How Love The Wild Built A National Brand For Frozen Farmed Fish
In Edible-Alpha™ episode #20, Tera talks with Love The Wild CEO Jacqueline Claudia. Jacqueline managed a fish farm before launching Love The Wild with co-founder Christy Brouker in 2014 to fill the gap in the market for convenient, delicious and environmentally friendly, freshly frozen seafood. Love The Wild is in the current cohort of companies in the Chobani incubator and counts Leonardo DiCaprio as an investor.
Within six months of launching their company they got their product out in front of consumers, trying out 127 product variations over an additional 18 months in just two stores, including several variations of their signature paired sauces. In addition to saving money in the long term, this trial allowed them to fully understand the market and the realities of how their product was being stored at the grocery store and consumed at home.
Once they honed in on their product, they had early success getting media attention and getting into distribution in about 600 grocery stores. However, they didn’t systematically choose which stores would be the best fit for growing their sales. Because they are offering a premium seafood dining experience but are in the frozen section, they are trying to change customer expectations and behavior, which is difficult and expensive. Demos have been essential to gain trial with consumers, and each grocery store chain has a different optimal demo/promotional schedule, required product margins and other needs to best move their product.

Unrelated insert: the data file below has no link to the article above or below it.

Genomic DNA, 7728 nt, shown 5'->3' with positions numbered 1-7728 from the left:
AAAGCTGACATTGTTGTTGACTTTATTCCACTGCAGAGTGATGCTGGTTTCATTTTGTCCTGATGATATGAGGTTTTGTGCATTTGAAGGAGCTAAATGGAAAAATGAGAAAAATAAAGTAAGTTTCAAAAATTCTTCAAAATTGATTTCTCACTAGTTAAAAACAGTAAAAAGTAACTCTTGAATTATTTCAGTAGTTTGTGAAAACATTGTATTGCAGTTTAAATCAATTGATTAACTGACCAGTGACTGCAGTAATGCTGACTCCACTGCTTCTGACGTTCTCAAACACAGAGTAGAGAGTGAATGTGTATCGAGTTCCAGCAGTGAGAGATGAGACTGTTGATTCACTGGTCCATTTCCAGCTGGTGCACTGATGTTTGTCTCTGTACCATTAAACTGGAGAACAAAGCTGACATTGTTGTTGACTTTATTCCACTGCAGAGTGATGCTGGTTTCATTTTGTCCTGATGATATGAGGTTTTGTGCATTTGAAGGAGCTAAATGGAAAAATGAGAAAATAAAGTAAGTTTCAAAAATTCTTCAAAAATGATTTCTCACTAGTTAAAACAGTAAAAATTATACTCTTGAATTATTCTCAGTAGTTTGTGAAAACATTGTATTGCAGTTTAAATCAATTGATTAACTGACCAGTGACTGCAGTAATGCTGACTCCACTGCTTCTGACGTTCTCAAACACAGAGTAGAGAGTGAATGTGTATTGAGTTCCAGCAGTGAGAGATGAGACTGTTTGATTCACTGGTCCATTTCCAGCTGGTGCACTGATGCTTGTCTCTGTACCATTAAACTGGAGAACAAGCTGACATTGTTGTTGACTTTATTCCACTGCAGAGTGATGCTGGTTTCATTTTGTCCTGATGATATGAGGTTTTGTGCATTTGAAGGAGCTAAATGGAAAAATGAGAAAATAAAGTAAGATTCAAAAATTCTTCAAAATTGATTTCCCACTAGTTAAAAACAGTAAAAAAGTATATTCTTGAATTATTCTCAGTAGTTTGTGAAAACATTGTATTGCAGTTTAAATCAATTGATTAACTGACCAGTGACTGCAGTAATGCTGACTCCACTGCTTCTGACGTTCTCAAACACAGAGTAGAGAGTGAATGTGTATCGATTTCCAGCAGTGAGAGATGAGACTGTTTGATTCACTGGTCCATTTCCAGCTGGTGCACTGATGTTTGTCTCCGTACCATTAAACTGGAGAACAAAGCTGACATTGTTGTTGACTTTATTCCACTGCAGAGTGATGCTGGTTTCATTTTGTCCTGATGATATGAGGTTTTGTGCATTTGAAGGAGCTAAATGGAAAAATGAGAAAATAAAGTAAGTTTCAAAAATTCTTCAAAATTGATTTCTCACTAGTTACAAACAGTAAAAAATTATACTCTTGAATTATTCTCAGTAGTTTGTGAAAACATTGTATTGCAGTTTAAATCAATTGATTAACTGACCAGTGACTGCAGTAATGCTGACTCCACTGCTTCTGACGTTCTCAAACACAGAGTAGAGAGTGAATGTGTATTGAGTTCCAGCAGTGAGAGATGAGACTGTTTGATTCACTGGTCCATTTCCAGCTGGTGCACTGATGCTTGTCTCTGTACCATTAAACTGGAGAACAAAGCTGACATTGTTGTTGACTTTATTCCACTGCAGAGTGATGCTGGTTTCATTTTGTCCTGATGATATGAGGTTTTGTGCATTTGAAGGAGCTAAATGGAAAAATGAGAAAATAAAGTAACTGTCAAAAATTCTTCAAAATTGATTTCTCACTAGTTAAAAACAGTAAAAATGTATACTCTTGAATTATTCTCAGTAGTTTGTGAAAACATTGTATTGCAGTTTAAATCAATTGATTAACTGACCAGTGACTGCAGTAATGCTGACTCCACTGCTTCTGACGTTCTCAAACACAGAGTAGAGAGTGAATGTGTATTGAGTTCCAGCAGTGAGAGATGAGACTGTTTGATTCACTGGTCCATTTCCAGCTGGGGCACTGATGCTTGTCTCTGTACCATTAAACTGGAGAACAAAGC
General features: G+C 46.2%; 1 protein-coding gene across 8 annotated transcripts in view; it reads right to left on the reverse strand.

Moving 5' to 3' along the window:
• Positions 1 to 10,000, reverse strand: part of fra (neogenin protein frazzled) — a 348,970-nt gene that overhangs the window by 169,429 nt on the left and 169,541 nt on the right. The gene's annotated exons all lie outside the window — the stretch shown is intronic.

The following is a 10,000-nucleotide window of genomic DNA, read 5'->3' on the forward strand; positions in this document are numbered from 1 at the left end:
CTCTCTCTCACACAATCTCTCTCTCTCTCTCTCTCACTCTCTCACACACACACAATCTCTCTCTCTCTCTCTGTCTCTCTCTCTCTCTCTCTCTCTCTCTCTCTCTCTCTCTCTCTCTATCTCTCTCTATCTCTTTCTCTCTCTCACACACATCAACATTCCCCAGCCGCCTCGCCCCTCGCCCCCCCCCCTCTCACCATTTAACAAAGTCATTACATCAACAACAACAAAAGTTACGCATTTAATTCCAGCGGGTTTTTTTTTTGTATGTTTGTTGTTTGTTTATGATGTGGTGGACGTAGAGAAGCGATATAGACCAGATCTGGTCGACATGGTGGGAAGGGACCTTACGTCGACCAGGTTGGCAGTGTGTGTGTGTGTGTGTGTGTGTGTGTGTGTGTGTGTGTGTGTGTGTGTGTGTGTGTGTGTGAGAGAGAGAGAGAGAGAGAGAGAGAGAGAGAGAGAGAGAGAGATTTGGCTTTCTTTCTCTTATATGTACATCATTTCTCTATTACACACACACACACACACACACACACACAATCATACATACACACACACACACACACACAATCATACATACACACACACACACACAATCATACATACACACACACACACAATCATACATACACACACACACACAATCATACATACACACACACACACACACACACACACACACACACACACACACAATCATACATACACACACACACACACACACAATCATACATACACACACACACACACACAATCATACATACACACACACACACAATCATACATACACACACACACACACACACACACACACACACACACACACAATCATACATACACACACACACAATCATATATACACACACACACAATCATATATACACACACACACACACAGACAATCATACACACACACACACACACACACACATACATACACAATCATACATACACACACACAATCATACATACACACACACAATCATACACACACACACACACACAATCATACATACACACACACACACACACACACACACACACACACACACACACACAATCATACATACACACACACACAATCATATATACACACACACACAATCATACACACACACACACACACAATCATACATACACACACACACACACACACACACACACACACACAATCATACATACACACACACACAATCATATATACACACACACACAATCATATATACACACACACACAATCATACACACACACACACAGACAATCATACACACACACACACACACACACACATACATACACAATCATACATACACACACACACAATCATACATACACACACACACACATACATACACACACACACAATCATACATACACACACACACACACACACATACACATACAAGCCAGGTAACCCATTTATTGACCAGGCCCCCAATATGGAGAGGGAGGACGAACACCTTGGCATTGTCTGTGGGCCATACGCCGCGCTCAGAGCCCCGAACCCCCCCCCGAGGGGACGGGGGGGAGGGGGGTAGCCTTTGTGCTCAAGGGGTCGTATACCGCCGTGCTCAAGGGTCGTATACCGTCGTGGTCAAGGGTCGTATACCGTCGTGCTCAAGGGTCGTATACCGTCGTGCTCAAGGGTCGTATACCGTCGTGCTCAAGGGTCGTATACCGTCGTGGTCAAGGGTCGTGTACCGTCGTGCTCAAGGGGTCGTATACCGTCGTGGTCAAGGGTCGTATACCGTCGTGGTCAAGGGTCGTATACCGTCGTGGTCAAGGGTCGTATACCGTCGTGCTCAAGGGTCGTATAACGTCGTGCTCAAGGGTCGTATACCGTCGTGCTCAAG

They sell their products directly to stores without going through brokers and distributors because they couldn’t find ones that had relationships with meat and seafood buyers, which is the category buyer that makes the most sense for them despite selling a frozen product. However, this has kept them out of some stores that can’t take pallet quantities of their product or that might be a better fit for reaching their customer base. They are currently in 2,600 stores in the United States.
The knowledgeable food entrepreneur community in Boulder helped Jacqueline understand the realistic path to building a national food brand, including meeting investor expectations and how much money it would take to grow the company’s top-line sales. However, she didn’t realize how much money they would need to spend on marketing to get customers to trial their product. Jacqueline and her partner invested $50,000 to self-fund the proof of concept for their product.
To grow their footprint, their next funding rounds were $500,000 for the next proof of concept and then a $3 million Series A round to finance growth into a small national footprint. Now that they have launched nationally, they could choose a slow-growth path funded by their operations or raise another round of financing (likely $12 – $15 million) to grow their footprint more quickly.
They set up a formal advisory board early on in their company’s development and developed a fiduciary board of directors as they began raising money for their Series A. Their board processes have helped them be more disciplined in how they collect and present information so the board and other stakeholders are informed enough to help them overcome any obstacles that they face.